And it seems to be working. Major League Baseball has set single-season attendance records in four consecutive seasons, including last year's total of 79,502,524. Minor League Baseball also set an attendance record for a fourth straight year last year.
So shush already with the noise complaints, says Peter Gammons, who spends three-fourths of every year in ballparks as a baseball reporter for ESPN. "If that's what the fans want, then fine," he says.
Gammons is standing in front of the Nationals dugout as the team takes batting practice. "Jenny Was a Friend of Mine" by the Killers is blaring over the sound system. He is talking about the trend, about how music has been in ballparks for years (organ music first, and then pop, such as "We Are Family," Sister Sledge's disco hit that became the theme for the 1979 world champion Pittsburgh Pirates); about how the Oakland A's really began to take their playlist seriously during the 1980s; and about Baltimore: The movement didn't really go wide -- or loud -- until Oriole Park at Camden Yards opened in 1992, Gammons says. "It changed ballparks into entertainment venues."
Now, even the most traditional ballparks are embracing the trend. Even Boston, where Red Sox fans go nuts upon hearing "I'm Shipping Up to Boston" by the local shanty-punk band Dropkick Murphys and victories are celebrated by playing "Dirty Water" by the Standells and everybody sings along to Neil Diamond's "Sweet Caroline" -- an idea that's since been co-opted by the Nationals.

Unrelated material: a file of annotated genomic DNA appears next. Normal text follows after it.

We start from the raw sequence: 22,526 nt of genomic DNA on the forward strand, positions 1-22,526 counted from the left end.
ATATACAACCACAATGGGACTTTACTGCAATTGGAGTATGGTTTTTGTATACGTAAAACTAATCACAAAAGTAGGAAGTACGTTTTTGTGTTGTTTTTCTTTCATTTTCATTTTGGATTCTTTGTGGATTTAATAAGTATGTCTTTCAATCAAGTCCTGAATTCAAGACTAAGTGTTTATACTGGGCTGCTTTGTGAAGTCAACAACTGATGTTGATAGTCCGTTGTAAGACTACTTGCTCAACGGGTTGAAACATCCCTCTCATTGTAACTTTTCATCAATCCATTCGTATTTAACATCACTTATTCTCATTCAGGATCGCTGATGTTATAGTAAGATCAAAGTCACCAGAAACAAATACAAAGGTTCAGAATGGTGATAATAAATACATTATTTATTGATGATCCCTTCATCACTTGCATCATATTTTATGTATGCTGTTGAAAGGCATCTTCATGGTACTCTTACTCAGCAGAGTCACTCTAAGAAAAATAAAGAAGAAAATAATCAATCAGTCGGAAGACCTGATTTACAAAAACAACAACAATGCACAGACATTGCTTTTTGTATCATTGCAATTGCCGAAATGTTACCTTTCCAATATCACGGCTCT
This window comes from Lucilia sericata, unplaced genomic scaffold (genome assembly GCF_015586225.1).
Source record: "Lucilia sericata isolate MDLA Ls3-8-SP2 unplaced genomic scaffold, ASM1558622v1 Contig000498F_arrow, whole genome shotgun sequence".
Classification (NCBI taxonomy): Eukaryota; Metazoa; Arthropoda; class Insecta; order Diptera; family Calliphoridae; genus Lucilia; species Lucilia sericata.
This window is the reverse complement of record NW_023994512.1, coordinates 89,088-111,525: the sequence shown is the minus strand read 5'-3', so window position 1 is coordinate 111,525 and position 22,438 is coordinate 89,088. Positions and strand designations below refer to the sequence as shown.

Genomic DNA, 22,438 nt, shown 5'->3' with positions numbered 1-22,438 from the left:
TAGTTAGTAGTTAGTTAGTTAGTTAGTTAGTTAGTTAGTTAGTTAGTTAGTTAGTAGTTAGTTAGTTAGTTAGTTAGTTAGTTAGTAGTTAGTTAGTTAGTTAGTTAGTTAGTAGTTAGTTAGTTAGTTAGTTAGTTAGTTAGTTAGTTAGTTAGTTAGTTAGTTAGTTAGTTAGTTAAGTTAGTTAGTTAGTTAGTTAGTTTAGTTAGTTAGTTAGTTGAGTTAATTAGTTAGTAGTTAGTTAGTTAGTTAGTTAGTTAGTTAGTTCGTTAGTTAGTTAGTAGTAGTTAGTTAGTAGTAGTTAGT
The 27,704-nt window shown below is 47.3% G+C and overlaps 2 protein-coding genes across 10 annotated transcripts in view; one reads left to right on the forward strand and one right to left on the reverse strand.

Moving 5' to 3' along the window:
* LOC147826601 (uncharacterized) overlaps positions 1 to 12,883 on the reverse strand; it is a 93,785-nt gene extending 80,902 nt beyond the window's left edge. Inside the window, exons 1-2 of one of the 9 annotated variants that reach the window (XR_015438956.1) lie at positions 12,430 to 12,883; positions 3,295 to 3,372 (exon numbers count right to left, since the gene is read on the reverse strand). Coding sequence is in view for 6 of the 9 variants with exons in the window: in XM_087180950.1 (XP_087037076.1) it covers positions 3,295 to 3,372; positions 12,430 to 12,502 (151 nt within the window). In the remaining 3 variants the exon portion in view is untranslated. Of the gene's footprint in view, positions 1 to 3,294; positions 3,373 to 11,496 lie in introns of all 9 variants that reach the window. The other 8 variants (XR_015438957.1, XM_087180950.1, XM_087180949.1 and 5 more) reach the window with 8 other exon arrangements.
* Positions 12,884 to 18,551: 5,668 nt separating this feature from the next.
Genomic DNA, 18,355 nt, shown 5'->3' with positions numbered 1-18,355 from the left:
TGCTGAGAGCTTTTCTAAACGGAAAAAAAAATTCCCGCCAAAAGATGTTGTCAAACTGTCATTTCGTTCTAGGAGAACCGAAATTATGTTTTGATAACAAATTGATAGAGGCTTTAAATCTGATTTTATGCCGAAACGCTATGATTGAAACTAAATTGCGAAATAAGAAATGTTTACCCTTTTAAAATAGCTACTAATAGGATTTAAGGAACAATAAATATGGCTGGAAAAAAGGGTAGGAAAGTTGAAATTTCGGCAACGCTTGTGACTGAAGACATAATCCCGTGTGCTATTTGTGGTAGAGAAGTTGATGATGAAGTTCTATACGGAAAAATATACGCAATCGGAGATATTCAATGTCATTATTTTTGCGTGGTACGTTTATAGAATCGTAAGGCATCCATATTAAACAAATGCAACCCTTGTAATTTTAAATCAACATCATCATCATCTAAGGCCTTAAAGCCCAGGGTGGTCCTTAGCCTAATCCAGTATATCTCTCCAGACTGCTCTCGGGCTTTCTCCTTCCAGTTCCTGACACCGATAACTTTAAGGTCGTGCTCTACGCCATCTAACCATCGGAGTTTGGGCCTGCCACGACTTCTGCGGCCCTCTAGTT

"Music has become a big part of the game at Fenway Park," Gammons says. It's a good thing, he adds, "although I have a hard time with Neil Diamond."
Not long after he's left the field, more music. When Acta and Atlanta Braves Manager Bobby Cox meet at home plate with the umpires, the theme from TV's "Law & Order" is played. When the Nats take their positions for the first time, it's AC/DC's howling "Thunderstruck."
There are snippets of songs when the Braves make outs (Outkast's "The Way You Move," EMF's "Unbelievable") and even more when the Nationals are up, including the rhythmic stomp of Queen's "We Will Rock You" to prompt the crowd and Akon's "Woo hoo/Yee hoo"-ing line from Gwen Stefani's "The Sweet Escape" after the Nationals take a 2-0 lead in the first.
There's music when the Nationals players come to the plate, too, though their new walk-up music won't be used until the team returns from a road trip next week. There wasn't enough time to load the songs before Opening Night, apparently.
During the seventh inning stretch, it's "Shout," the Isley Brothers song covered by the fictional Otis Day and the Knights in "Animal House." That one was selected by the fans in an online vote. (So, too, were the victory song, U2's "Beautiful Day," and the home-run song, "Bustin' Loose" by the godfather of Washington's go-go scene, Chuck Brown.)
But there was also something strange: periods of relative silence.
When Braves star Chipper Jones, who'd homered earlier in the game, came to bat in the sixth, he was showered with boos . . . and then, for five pitches, there was nothing but the hum of the crowd and the crack of the bat on a foul ball. The silence was finally broken more than a minute later when Jones struck out swinging and the crowd cheered -- and a short bit of Tone Loc's "Wild Thing" played over the PA.
Not exactly "Talkin' Baseball." But nobody said the game's song had remained the same.